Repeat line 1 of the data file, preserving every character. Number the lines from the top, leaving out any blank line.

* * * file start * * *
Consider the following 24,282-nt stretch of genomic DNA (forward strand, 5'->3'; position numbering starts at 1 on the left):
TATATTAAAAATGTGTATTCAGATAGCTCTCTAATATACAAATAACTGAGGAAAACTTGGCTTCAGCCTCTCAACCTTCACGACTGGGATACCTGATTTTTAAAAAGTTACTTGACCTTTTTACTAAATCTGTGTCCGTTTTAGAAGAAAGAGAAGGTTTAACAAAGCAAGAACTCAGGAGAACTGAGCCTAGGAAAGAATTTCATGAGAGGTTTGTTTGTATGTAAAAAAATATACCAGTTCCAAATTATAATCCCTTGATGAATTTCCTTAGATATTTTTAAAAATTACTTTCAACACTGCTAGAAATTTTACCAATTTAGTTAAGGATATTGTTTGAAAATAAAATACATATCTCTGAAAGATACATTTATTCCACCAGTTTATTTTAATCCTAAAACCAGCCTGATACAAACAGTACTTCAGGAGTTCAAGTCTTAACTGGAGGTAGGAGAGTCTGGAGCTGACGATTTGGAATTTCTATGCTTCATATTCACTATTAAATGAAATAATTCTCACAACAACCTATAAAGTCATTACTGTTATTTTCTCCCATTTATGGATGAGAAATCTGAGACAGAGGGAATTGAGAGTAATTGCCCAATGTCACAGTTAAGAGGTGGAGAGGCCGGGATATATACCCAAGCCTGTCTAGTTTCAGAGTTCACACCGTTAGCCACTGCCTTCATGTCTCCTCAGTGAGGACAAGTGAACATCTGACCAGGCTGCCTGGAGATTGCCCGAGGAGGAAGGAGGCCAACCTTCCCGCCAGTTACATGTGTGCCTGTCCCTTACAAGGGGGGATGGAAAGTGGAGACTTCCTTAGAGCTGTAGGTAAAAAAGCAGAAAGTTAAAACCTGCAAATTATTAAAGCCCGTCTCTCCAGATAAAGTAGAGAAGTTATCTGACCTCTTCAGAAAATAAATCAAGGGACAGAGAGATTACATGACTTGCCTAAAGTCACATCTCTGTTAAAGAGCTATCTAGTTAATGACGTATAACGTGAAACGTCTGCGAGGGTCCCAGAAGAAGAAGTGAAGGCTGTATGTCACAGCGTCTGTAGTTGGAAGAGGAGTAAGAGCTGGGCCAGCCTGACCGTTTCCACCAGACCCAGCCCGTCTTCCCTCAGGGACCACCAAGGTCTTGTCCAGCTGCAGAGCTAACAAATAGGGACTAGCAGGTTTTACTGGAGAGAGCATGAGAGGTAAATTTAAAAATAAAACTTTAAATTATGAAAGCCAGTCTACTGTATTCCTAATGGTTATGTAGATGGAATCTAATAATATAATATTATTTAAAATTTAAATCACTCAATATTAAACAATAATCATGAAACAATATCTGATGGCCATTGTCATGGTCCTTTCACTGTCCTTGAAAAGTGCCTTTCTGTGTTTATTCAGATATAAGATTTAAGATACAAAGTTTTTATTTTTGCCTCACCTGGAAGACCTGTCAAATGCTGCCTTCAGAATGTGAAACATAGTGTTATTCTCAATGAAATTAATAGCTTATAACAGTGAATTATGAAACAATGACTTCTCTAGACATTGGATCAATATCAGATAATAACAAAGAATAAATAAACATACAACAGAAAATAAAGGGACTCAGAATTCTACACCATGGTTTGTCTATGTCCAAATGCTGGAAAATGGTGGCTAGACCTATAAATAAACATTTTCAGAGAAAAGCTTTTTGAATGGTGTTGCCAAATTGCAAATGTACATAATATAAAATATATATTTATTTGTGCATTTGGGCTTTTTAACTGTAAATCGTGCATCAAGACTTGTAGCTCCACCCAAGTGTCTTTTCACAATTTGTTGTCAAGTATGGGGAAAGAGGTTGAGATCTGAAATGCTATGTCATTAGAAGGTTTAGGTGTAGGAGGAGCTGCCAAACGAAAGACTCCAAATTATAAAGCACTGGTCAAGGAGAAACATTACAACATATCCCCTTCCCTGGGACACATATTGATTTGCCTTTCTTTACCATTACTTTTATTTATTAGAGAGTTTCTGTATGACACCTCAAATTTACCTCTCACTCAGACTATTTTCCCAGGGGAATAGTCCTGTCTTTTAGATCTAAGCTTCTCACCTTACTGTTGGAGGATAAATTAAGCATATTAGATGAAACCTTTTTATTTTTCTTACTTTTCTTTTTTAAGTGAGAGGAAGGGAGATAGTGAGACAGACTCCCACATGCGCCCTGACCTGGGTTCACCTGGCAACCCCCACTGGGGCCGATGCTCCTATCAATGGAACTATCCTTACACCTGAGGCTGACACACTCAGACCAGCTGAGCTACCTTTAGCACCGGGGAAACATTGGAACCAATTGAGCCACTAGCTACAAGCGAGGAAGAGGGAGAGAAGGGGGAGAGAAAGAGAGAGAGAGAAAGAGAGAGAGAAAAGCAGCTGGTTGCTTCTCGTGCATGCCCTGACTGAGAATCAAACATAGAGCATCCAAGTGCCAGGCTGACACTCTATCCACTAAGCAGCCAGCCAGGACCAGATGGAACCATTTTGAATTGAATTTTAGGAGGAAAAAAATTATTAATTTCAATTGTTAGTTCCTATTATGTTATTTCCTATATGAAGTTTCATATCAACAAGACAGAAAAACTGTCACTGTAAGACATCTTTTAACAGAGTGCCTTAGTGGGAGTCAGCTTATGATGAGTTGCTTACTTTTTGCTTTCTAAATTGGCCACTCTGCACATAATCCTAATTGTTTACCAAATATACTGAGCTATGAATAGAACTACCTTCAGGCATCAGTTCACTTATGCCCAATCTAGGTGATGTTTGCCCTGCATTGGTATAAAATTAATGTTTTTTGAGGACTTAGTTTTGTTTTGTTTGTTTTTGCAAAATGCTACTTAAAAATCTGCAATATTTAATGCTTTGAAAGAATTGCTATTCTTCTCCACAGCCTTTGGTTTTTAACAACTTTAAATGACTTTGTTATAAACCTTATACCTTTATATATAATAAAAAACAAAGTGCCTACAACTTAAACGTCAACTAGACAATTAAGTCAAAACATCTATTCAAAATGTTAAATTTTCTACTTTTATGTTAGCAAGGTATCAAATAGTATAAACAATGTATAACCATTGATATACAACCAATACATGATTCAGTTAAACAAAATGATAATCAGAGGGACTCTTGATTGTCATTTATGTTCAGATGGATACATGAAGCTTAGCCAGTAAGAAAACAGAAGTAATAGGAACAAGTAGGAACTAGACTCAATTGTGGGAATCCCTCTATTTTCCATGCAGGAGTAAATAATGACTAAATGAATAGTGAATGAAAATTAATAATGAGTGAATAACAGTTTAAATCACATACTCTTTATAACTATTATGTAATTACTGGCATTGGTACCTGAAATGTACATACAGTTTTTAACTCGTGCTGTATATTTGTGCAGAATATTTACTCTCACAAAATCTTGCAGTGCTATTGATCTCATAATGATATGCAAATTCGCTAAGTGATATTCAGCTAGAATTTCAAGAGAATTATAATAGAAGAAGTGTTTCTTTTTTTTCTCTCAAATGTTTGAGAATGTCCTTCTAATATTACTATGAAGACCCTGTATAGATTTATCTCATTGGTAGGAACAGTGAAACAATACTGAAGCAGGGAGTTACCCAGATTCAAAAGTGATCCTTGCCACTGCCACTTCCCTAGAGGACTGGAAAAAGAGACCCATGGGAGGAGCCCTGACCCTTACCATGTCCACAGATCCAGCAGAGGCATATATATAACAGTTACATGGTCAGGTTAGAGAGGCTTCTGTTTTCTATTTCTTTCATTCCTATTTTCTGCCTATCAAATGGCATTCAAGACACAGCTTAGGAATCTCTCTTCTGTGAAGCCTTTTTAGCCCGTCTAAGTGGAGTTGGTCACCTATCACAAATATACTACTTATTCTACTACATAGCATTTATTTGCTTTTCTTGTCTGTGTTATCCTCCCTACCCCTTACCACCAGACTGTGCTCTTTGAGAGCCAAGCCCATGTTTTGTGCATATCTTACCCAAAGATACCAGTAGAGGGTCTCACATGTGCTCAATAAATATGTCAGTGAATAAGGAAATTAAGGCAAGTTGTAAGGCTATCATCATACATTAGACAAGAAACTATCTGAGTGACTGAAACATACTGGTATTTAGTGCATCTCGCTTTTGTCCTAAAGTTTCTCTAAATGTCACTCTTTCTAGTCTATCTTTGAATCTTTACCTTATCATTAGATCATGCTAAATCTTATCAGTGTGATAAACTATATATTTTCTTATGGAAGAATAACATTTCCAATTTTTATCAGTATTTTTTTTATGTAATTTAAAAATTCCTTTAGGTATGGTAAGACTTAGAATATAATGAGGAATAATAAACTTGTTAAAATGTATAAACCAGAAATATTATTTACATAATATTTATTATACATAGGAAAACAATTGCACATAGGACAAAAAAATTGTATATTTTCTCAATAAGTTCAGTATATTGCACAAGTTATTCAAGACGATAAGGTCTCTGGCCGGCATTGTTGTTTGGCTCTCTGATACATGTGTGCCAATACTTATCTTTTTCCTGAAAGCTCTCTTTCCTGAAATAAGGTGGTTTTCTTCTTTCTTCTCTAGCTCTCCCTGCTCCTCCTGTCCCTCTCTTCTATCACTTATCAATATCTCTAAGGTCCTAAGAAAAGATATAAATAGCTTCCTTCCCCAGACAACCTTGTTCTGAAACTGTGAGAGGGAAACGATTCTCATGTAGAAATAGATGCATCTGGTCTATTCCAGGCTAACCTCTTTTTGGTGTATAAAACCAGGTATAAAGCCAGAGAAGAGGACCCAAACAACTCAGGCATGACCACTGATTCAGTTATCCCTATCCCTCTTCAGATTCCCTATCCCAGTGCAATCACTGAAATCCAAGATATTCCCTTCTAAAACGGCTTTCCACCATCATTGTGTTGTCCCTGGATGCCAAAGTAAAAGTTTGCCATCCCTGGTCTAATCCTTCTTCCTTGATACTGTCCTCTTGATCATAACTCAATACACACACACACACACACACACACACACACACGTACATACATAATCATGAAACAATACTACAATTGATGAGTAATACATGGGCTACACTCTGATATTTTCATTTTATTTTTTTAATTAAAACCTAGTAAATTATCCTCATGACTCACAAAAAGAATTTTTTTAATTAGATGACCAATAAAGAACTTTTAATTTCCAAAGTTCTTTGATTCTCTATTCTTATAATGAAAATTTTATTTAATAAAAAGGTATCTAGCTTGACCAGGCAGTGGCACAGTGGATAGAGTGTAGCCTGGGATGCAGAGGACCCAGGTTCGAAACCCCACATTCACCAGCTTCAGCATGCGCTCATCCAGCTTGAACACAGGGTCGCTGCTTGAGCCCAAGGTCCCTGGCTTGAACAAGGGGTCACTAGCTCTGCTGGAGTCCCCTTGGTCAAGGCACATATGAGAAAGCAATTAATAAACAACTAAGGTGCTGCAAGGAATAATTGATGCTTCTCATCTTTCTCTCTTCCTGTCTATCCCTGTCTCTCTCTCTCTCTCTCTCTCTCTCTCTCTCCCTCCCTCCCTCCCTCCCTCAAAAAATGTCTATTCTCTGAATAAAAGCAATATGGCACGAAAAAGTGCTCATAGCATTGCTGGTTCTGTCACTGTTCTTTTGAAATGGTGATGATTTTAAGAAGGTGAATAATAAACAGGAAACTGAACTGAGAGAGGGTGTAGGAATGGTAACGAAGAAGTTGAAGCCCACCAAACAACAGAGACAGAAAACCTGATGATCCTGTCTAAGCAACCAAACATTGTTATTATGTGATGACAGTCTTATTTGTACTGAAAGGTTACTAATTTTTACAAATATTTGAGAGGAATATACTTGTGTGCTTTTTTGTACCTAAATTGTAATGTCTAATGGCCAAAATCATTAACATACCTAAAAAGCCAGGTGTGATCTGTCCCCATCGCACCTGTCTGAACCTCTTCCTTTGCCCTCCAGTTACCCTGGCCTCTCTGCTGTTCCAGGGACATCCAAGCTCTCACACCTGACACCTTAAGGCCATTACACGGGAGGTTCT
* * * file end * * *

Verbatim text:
Consider the following 24,282-nt stretch of genomic DNA (forward strand, 5'->3'; position numbering starts at 1 on the left):